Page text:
Innards...

Harper: In your experience of the world. How do people change?

Mormon Mother: Well it has something to do with God so it's not very nice. God splits the skin with a jagged thumbnail from throat to belly and then plunges a huge filthy hand in. He grabs hold of your bloody tubes, and they slip to evade his grasp but he squeezes hard. He insists. He pulls and pulls till all your innards are yanked out... and the pain! We can't even talk about that. And then he stuffs them back, dirty, tangled... torn. It's up to you to do the stitching. 

Harper: And then up you get. And walk around.

Mormon Mother: Just mangled guts pretending.

Harper: Yeah. That's how people change.

In the above scene from Angels in America, Harper, the Valium-addicted wife to a closeted Republican Mormon lawyer, is sitting in the auditorium of the fictional Mormon's Visitor Center in New York City. Her mother in law (played by Meryl Streep), has just walked out in frustration after an argument. Harper, wearing an outfit that's two weeks past needing to be washed and surrounded by bags of potato chips, popcorn, and unhealthy necessities for coping with life's hard times, looks up at the full-size diorama on the stage and asks the pioneer wife statue for advice. Much to her surprise (but not ours), the statue comes to life and trades places with her. Harper starts off with some small talk, and the wife in true plains-person fashion says, "You ain't stupid so don't ask stupid. Ask somethin' for real." Painful as it is, Harper asks the question that truly haunts her. The response she receives, while painful, is honest.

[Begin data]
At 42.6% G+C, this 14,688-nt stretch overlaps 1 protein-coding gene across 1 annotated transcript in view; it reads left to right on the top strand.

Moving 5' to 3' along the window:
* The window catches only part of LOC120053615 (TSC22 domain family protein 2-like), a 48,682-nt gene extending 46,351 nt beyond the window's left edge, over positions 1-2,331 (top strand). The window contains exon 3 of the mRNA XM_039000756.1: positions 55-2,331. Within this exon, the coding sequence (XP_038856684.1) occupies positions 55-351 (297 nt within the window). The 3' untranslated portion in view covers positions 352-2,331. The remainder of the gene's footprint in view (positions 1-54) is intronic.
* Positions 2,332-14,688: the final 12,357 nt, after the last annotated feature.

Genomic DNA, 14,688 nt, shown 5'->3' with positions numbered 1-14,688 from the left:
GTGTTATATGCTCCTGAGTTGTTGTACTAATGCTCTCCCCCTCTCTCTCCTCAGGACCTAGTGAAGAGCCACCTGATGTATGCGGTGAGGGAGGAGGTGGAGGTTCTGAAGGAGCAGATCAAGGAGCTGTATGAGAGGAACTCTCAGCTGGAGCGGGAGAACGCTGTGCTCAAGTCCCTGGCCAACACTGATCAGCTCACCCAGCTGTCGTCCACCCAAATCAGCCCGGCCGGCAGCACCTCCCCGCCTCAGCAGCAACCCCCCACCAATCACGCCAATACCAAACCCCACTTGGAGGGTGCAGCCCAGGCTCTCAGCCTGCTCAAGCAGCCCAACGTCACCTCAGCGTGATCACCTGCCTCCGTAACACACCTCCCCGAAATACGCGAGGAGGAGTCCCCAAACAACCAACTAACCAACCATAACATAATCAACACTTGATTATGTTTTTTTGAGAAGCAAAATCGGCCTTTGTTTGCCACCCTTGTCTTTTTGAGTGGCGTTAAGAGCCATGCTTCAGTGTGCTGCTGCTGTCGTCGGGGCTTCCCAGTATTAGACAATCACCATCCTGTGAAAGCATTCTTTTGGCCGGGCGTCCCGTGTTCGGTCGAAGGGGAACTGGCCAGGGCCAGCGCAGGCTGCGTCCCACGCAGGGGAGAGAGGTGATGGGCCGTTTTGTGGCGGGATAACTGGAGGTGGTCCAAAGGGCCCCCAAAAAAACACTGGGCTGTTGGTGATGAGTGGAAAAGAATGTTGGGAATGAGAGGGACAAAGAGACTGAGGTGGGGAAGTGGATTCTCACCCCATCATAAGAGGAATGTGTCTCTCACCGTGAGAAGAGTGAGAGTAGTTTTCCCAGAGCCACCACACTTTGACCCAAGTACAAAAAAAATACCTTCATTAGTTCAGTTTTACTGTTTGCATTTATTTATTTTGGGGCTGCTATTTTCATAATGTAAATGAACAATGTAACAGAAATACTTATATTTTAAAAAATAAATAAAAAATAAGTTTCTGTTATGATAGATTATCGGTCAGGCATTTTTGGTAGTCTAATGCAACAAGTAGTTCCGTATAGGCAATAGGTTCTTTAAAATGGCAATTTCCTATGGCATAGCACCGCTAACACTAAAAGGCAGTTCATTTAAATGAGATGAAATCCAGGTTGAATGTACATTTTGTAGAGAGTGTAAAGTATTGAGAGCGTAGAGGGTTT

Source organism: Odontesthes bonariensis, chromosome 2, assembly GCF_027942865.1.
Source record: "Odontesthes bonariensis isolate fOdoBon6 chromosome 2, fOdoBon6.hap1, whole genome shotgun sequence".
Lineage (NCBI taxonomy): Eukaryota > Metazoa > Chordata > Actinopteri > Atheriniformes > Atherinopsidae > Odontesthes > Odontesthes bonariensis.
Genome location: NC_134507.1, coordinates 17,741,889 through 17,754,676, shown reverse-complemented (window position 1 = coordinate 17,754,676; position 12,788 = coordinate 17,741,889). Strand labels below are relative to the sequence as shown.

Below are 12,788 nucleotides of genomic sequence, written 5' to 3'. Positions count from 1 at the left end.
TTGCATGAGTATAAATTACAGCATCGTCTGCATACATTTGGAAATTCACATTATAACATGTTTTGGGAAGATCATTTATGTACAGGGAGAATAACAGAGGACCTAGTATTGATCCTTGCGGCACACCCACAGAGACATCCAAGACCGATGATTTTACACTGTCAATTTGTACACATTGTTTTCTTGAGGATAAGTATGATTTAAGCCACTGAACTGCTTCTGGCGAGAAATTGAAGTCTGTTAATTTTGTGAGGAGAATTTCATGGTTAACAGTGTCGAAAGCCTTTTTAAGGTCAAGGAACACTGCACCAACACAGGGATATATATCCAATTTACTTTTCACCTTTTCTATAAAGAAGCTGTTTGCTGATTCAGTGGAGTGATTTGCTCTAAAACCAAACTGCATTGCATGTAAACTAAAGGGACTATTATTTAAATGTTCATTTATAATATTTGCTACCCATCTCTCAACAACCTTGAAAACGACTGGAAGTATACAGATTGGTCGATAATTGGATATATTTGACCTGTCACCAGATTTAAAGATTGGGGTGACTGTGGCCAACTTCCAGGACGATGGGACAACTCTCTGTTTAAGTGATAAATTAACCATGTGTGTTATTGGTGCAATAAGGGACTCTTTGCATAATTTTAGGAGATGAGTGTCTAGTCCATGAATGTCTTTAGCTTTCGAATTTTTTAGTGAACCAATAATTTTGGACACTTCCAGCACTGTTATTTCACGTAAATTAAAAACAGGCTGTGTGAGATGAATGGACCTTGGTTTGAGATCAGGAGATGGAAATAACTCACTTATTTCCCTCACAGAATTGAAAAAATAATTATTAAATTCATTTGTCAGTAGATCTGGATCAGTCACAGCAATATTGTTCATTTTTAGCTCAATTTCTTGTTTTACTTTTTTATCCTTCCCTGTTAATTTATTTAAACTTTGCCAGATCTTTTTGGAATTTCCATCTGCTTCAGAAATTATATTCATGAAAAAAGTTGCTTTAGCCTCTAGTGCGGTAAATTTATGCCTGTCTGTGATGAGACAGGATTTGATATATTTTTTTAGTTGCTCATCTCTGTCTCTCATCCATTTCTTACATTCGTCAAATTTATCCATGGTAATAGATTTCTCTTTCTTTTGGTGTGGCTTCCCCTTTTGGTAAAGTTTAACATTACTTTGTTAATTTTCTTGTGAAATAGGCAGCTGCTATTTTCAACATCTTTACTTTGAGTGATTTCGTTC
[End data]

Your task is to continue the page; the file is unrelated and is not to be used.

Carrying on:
Since getting back from Phoenix, I've had a hard time with things. Even now, sitting in the living room having spent the afternoon watching several episodes of The West Wing, I have a number of things on my mind, the most prevalent of which is the above dialogue.

I've changed. I feel split open, skin jagged and torn, bleeding, dirty. My guts are attached, but I can see them. Part of me is waiting to be turned completely inside-out, but I doubt my transformation would ever be so melodramatic, regardless of how much I might want it to be. As my day as gone on, I've grown more and more restless. I ran some errands this morning. I spent too long waiting at the bank to fill out a couple of pages needed to update our investment account. I've texted, instant messaged, and chatted with a number of friends. I thought about going to the movies, but couldn't decide which one I wanted to see, much less what time I wanted to go. What if someone wanted to hang out while I was away? I've had a lot of time alone the past couple of weeks, and I didn't want to run the risk of more. Alas, I've still spent the day alone.

Thinking that my usual habits and coping mechanisms for dealing with restlessness might work, I searched for a song, any song, with which I could sing along at full volume at the height of my range. Love Goes On by David Phelps was the song I chose. He has always been one of my favorite vocalists, mostly because Nanny loved him so much. The lyrics are as follows:

A shooting star tumbles down, Its flame cannot endure. A scarlet rose withers brown To lose its fragrant lure. The moon illuminates the night To vanish at the dawn. Oh, but love, love goes on.

Fortunes fail and disappear, Like castles in the sand. Power spoils and causes fear, But yields to stronger hands. Fame lasts for a moment, Then, in a moment, it is gone. Oh, but love, love goes on.